The first of our two special visual art features is Vince Dziekan's "The Synthetic Image", which is at once an exhibition of 13 digital artists and an exploration of the curatorial process. "The Synthetic Image" is an astounding interactive exhibition/installation which the user is invited to explore via a kind of looped nodal map. Indeed, "The Synthetic Image" immerses the user in three kinds of loops. First, art and critique are drawn together into interlinking loops. Second, a centrifugal hypertextual structure is used to both create and display a narrative space. Third, the metaphor of the loop is used to discuss the synthetic nature of digital art that explores the relationship between the real and the virtual. M/C is extremely proud to present this exhibition in conjunction with the Department of Multimedia and Digital Arts at Monash University, Melbourne.
Simone Murray explores cultural production through corporate loops in "Harry Potter, Inc.: Content Recycling for Corporate Strategy". Murray investigates not the first-wave success of the books but the second-wave take up of Harry Potter as a franchisable cultural product with substantial multi-demographic appeal. This is a detailed examination of how America Online-Time Warner (AOL-TW) has linked its corporate strategy to the characteristics of the Harry Potter brand. More than a simple sequential marketing operation, AOL-TW recycles content of the books, film, and soundtracks, in three ways: reusing digital content to sell its own products, licencing significant portions of content to secondary manufacturers, and, finally, using Harry Potter content to stimulate interest in non-Harry Potter AOL-TW products. Content recycling exemplifies current corporate drives toward synergy.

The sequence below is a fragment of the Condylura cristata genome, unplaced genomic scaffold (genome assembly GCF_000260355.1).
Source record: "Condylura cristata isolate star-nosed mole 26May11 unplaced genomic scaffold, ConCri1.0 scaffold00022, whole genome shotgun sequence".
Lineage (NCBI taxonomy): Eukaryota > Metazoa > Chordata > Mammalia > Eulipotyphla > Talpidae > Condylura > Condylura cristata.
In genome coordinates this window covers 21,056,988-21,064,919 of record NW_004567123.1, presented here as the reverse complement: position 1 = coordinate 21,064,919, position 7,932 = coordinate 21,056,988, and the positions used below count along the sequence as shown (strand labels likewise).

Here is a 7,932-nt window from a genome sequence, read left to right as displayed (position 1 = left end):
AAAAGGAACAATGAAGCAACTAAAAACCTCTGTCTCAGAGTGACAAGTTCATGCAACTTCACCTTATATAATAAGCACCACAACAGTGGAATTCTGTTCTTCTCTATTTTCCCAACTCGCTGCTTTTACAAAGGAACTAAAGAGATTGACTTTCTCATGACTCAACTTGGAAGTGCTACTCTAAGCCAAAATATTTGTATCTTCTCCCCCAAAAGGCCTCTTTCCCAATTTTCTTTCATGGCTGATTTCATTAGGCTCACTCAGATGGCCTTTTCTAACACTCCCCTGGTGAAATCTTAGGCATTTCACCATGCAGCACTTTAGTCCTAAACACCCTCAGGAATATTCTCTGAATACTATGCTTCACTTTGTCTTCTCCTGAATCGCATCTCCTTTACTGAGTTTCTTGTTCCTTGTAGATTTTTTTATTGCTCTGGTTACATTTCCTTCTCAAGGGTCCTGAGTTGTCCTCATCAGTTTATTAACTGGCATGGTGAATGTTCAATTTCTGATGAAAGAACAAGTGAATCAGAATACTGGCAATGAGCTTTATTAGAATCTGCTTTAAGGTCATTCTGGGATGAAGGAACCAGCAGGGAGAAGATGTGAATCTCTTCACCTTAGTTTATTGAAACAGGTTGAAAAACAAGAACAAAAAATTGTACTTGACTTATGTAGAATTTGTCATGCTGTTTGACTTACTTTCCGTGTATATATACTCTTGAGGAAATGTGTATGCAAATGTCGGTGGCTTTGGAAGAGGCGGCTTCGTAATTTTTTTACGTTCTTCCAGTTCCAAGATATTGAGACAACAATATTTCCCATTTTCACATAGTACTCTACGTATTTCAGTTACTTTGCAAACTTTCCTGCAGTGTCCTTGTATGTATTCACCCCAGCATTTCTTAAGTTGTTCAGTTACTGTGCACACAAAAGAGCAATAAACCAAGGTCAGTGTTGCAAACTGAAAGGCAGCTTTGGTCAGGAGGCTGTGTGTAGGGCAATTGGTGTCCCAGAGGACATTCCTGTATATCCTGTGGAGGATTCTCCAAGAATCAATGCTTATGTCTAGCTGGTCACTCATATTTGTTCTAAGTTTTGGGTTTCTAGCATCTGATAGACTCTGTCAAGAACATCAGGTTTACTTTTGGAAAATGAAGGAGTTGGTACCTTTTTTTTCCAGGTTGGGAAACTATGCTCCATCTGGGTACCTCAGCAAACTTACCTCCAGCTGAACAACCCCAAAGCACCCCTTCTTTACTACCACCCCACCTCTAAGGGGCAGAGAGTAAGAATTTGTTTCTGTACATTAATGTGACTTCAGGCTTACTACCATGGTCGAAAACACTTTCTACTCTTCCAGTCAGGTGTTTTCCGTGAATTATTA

In "Mastering the 'Visual Groove': Animated Electric Light Bulb Signs, Locations, and Loops", Margaret Weigel reminds that looping media are not new phenomena, dating from the Victorian era and coming to particular prominence in the looping electric light bulb signs of the late 1800s and early 1900s. Our reactions to electric signs were, she argues, strangely similar to those of many new media: moral panic and debate, leading to acceptance and even fondness. Weigel describes many of these whimsical modernist spectacles, particularly those of Broadway (the "Great White Way") in the early 1900s, and then describes their reception by tourists and locals. While tourists were drawn to the nightly spectacles, locals mastered and integrated the cyclical marketing systems into their daily lives.
Greg Hainge's "Platonic Relations: The Problem of the Loop in Contemporary Electronic Music" proposes a way in which looping in electronic music may avoid the banal "Platonic" mode of repetition maligned by Deleuze in Difference and Repetition. In electronic music, Hainge argues, this passive approach to the loop conceives of the sampled element as "constitut[ing] an originary identity," the repetition of which constructs "an absolute internal resemblance". Moreover, Platonic looping itself forms a kind of technologically-determinist feedback loop within which the electronic artist finds him- or herself caught. By analysing the way in which electronic artist Kaffe Matthews breaks free of the Platonic mode, Hainge identifies a more "improvisational and dynamic aesthetic" of looping.